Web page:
Running Away from Cults: A Conversation with Alicen Grey
An unusual interview about freedom and lack of fear.
This story is about my conversation with the writer and musician Alicen Grey. It is also about the beauty and significance of unshackled female power used for good. This is going to be a very imperfect and emotional post because my conversation with Alicen stirred a lot in me of my own.
She says things that stomp all talking points. Over the course of her life, she has published her works on polar opposite news sites. She has seen through the scam of the “COVID response” right away—but notably, what Alicen says has the potential of scaring the more traditionally minded people a little because she is as unconventional as it gets. She is not see-through, and not a repeater of other people’s words.
Alicen has walked a very fascinating path, being raised in a Christian-flavored cult, rebelling, joining an opposite (radical feminist) cult, then figuring out that she was probably following radical movements out of a need to belong to a group, and leaving them all behind, and now just trying to understand herself in the world.
Alicen is an iconoclast. She considers herself a Christian but maybe not a traditional one. She views Christ through a mystical lens. She is interested in the notion of immortality in Christianity and mystical monastic traditions. (Alicen is opposed to transhumanism, on the other hand; her interest is of a mystical kind. And on my end, I have never pondered the topic of physical immortality in the Christian faith but I am also not scared of the fact that she is thinking independent spiritual thoughts and asking questions that I don’t ask.)
On a shallow note, our conversation made me think of just how dramatically different the types of acceptable expression are in the world where I come from, the pre-2020 music world, and the “COVID dissident” world that I hang around today. I feel at home in both, I love people with very different worldviews, and I generally care a lot more about people’s hearts and intentions than about their ideas or symbols—but then, Alicen’s recent article in which she critiqued the obsession with symbolism in the “freedom community” made me laugh in a ‘pre-COVID” way. (If you are easily triggered by “suspicious” symbols, you may be better off skipping it and reading her article in The Federalist instead. But I laughed like a baby, Alicen has a really sharp wit!)
More importantly, our conversation made me think of something that is bigger than life: the bleeding scarcity of confident women who support other confident women without trying to do the “one up” thing.
The way our modern society works, the women who are born with abundant powers and an attraction to healing, are beaten on the head with a hammer from an early age.
They are bullied and asked to please shrink themselves asap so as not to intimidate, not to annoy, not to scare, not to interrupt other people’s comfy slumber, and so on. On the enemy line are envious women with tricks, the men who want to destroy all they don’t understand or can’t control, and many centuries of lies.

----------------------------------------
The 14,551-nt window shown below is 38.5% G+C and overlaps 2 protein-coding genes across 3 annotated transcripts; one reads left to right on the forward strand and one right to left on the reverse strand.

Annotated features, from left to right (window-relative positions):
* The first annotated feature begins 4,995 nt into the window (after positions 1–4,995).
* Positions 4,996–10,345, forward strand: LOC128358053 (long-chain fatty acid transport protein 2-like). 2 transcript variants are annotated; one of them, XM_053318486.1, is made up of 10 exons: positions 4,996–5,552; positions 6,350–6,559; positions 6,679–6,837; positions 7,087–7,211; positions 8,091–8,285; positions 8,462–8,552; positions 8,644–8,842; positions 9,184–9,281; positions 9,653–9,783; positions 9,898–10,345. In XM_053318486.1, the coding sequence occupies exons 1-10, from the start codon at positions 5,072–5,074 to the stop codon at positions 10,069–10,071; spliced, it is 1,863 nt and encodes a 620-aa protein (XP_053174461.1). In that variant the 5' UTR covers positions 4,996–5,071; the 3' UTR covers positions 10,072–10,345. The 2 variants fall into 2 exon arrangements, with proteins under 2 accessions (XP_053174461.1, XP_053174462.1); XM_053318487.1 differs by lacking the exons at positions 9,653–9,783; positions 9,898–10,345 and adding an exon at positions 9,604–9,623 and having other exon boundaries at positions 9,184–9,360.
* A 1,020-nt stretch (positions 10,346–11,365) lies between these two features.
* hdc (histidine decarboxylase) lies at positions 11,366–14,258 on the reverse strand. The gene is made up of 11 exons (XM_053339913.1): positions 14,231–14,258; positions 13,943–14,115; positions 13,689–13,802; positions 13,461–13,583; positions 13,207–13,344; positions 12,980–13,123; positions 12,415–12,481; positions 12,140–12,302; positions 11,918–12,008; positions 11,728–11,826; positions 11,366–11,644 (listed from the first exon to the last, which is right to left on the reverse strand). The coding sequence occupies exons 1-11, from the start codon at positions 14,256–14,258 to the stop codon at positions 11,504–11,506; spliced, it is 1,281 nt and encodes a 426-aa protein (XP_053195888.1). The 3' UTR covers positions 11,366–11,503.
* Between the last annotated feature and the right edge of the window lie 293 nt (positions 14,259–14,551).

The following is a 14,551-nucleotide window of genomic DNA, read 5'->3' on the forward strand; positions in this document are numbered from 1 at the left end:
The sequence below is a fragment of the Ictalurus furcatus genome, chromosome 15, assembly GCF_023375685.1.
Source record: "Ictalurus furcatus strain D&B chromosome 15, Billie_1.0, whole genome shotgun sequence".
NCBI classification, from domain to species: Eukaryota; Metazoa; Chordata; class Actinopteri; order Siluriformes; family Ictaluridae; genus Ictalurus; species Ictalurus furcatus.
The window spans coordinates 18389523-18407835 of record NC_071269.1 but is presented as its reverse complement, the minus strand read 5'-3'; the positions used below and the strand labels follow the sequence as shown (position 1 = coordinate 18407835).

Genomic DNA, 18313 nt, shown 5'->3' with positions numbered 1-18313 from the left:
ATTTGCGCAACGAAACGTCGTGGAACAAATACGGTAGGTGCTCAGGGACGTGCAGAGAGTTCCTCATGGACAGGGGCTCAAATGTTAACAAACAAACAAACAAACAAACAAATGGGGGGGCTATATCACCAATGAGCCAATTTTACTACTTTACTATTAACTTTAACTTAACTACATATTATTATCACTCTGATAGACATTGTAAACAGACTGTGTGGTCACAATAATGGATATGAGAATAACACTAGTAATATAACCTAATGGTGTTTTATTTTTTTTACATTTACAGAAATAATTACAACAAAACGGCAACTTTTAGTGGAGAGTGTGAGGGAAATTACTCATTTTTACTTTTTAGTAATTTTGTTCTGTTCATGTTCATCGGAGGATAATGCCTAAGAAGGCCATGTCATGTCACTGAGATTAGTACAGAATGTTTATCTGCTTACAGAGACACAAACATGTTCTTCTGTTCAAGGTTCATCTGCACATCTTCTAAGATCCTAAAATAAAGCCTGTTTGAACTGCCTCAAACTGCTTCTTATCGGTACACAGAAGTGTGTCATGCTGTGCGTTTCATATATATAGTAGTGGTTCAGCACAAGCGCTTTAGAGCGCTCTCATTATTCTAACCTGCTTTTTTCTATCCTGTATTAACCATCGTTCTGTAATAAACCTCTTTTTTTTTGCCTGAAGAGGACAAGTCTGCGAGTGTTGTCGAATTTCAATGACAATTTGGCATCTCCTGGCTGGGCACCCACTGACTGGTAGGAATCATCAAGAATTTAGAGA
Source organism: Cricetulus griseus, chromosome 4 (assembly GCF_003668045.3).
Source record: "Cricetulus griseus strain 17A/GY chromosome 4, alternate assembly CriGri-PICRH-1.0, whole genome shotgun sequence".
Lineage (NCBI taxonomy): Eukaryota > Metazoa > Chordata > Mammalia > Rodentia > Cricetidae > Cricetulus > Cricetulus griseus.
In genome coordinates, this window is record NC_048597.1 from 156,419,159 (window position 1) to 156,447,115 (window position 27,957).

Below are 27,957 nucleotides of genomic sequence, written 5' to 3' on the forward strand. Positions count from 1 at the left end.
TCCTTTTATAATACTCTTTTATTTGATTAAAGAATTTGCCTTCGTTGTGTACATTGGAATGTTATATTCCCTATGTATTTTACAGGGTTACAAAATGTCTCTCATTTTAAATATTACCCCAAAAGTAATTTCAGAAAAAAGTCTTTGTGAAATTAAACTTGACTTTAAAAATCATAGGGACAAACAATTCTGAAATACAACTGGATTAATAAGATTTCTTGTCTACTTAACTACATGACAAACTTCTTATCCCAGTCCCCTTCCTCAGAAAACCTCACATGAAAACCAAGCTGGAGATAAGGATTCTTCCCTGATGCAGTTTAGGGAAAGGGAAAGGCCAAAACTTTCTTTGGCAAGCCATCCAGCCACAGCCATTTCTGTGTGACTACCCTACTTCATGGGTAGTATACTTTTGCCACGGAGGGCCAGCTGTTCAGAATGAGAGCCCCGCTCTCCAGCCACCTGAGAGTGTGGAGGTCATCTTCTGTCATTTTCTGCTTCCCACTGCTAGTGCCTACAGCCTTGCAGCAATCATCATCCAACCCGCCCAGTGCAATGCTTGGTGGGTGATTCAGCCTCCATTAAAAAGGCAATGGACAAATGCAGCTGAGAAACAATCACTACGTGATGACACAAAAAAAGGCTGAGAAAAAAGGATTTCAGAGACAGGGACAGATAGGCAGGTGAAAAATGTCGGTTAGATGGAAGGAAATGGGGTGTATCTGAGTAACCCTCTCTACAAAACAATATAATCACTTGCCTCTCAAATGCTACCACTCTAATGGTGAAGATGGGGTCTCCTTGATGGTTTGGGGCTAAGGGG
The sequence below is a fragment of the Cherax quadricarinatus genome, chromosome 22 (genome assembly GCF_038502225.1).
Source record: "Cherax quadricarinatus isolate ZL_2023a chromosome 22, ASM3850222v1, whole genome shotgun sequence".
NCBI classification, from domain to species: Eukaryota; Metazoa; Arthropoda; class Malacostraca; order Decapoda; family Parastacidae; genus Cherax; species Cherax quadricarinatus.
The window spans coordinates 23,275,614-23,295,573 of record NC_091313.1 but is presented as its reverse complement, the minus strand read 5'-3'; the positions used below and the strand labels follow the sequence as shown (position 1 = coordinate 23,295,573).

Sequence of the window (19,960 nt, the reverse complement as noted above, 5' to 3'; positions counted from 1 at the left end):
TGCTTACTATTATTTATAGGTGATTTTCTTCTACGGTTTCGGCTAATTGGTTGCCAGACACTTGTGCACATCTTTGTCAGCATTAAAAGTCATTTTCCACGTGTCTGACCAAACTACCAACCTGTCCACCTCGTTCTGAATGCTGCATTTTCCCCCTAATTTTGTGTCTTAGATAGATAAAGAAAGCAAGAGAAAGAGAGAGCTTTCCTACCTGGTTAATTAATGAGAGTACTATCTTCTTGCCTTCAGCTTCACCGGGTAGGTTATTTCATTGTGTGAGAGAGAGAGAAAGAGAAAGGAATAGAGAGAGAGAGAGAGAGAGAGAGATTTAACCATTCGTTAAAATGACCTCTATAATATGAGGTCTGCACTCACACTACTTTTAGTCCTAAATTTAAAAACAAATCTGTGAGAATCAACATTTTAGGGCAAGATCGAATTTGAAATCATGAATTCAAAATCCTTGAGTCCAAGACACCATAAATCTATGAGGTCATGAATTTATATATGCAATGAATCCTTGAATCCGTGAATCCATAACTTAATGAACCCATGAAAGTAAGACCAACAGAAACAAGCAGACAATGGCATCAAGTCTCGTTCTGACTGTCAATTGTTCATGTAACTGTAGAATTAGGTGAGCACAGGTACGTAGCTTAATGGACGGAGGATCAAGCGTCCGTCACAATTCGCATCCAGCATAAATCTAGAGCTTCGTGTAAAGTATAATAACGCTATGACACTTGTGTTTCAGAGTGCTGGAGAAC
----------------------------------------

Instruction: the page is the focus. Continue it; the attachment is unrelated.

Then there are men who want that massive beauty to work for them but strictly under their management and within the limitations of their point of view.
Then there are loving people who are afraid that if such a woman sticks out too much, she’ll be harmed, and so they say, “Please, shine a little dimmer, no, please be happy, of course, but if you shine like you shine right now then someone will come and bite your head off so please, shine a little dimmer, and smile more often, and maybe pretend to be a little dumber,” etc.
It’s a mess!!
By the way, guess what happens when women with abundant powers and an attraction to healing succumb to the yelling, ascribe the abuse to their own shortcomings, and dim their own light?
What happens is a tragedy that hurts all. When the healers shrink themselves, those who choose to use their powers for bad use the opportunity to make the world worse. And because of them (and people’s ignorance), so called “female power” gets a bad rep. And people get scared. And women get burned on a stake. And little girls get bullied out of their very dignified powers.
So, I say, I support Alicen. Yes, her expression is different from mine but I do not have to have identical interests or beliefs to support another woman using her powers for good. The world is better this way.
When we, human beings, are afraid of power as such, we inevitably also become afraid of power in the people who use it for good, and we also become afraid of power in ourselves. That is not just true for women, this is true for all people on Earth, perhaps, but it is easier for me to speak about if through the eyes of a woman because that is what I am.
How many women, born beautiful, have shrunk themselves under hatred so that the world stops hurting them?
Time to come alive.
I am calling on women to mount a wall of power against the ones creating pain and hurting our family. Healing may be harder than stealing. Healing may be a leap into the unknown that requires a lot of faith. But it is in us. It is why we are here. May the Creator help us and protect us from negative forces. May the Creator make our lives sweet. And may our sisters who have shrink themselves under the burden of rejection and hatred, come back to full power and join us in healing. Young or old. We have a job to do.
Time for our crying is over. We are real.
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